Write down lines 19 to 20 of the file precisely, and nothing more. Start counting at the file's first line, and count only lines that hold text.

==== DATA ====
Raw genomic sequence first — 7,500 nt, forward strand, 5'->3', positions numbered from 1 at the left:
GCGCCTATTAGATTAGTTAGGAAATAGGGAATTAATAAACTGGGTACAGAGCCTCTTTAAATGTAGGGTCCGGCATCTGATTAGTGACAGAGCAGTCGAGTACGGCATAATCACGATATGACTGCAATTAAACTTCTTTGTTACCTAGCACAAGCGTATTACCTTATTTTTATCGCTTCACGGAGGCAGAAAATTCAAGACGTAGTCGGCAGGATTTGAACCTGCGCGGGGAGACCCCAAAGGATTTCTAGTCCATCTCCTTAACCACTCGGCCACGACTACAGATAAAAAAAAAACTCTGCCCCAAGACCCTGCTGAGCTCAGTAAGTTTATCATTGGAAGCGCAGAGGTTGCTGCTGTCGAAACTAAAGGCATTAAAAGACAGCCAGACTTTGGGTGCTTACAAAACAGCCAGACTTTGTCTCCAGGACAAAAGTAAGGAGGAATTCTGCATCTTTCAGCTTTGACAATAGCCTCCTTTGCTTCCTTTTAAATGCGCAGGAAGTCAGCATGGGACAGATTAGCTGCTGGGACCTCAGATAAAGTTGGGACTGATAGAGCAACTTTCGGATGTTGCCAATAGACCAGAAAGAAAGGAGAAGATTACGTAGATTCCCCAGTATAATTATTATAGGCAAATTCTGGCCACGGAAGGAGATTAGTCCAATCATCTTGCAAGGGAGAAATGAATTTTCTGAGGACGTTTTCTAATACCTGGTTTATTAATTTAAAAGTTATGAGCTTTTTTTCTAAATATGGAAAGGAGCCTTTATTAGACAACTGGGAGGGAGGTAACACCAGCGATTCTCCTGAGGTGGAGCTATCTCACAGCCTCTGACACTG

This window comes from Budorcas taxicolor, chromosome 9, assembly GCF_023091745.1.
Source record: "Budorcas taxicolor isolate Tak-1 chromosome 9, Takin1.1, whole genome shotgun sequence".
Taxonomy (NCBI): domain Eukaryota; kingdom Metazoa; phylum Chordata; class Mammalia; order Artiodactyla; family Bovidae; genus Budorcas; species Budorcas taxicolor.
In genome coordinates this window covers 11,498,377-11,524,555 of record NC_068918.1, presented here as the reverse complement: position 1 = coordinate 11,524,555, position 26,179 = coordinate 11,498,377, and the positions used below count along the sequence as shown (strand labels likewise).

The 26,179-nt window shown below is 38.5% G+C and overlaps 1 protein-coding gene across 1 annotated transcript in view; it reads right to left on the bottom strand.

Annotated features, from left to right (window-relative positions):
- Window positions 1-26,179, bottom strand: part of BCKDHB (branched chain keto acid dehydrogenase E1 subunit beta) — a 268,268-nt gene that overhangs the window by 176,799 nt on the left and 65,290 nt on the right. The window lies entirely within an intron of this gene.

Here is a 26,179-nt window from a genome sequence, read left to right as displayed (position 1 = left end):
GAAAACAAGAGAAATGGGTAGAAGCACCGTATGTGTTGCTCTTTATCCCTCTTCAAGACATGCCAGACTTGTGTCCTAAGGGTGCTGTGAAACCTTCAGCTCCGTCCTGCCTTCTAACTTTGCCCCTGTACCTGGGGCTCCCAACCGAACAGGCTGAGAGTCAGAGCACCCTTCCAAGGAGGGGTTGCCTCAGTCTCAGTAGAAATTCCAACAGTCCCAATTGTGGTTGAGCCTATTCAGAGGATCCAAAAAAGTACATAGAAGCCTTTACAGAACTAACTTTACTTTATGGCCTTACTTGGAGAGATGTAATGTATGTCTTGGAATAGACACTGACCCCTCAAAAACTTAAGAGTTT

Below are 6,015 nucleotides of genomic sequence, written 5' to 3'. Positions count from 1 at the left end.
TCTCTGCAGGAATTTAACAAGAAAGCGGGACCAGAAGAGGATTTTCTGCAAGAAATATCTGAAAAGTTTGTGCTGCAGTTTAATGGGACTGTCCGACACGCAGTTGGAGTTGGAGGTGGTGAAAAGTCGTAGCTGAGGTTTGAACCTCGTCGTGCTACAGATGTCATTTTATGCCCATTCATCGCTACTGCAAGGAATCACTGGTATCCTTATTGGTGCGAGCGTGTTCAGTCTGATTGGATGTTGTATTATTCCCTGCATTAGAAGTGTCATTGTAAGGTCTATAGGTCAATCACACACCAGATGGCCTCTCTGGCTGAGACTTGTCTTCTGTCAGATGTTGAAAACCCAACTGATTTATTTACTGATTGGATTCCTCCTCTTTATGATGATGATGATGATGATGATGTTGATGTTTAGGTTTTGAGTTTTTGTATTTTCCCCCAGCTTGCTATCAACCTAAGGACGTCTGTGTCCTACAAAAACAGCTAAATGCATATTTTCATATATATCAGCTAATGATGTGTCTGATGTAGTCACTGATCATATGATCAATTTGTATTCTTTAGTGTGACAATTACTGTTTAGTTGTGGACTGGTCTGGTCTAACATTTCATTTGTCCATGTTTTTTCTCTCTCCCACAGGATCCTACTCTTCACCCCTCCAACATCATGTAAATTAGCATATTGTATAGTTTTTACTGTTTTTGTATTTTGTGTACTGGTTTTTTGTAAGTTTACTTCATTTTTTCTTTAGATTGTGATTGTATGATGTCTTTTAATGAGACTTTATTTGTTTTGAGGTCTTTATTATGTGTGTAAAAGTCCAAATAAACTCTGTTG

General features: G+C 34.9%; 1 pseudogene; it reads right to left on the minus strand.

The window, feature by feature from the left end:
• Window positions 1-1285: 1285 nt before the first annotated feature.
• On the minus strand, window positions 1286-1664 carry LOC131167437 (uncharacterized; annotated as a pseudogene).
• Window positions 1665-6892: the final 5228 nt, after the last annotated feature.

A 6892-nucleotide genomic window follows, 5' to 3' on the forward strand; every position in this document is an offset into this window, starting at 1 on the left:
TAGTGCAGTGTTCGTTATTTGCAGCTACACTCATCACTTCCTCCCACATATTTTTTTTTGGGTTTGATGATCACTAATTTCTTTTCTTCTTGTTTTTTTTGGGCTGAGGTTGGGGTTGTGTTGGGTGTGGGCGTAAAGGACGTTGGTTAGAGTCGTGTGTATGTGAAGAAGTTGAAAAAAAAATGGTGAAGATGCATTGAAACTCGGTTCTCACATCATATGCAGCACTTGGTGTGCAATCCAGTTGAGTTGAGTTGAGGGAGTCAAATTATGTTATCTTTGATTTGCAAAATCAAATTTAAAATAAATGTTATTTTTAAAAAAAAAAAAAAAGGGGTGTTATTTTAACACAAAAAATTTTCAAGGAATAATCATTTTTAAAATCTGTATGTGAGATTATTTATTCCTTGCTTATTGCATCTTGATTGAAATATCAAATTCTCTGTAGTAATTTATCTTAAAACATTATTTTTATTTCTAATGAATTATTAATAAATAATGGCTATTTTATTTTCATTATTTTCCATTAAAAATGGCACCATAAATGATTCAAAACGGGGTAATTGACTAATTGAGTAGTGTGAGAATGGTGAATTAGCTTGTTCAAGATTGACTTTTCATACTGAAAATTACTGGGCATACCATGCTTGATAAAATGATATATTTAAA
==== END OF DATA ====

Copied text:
A 6892-nucleotide genomic window follows, 5' to 3' on the forward strand; every position in this document is an offset into this window, starting at 1 on the left:
TAGTGCAGTGTTCGTTATTTGCAGCTACACTCATCACTTCCTCCCACATATTTTTTTTTGGGTTTGATGATCACTAATTTCTTTTCTTCTTGTTTTTTTTGGGCTGAGGTTGGGGTTGTGTTGGGTGTGGGCGTAAAGGACGTTGGTTAGAGTCGTGTGTATGTGAAGAAGTTGAAAAAAAAATGGTGAAGATGCATTGAAACTCGGTTCTCACATCATATGCAGCACTTGGTGTGCAATCCAGTTGAGTTGAGTTGAGGGAGTCAAATTATGTTATCTTTGATTTGCAAAATCAAATTTAAAATAAATGTTATTTTTAAAAAAAAAAAAAAAGGGGTGTTATTTTAACACAAAAAATTTTCAAGGAATAATCATTTTTAAAATCTGTATGTGAGATTATTTATTCCTTGCTTATTGCATCTTGATTGAAATATCAAATTCTCTGTAGTAATTTATCTTAAAACATTATTTTTATTTCTAATGAATTATTAATAAATAATGGCTATTTTATTTTCATTATTTTCCATTAAAAATGGCACCATAAATGATTCAAAACGGGGTAATTGACTAATTGAGTAGTGTGAGAATGGTGAATTAGCTTGTTCAAGATTGACTTTTCATACTGAAAATTACTGGGCATACCATGCTTGATAAAATGATATATTTAAA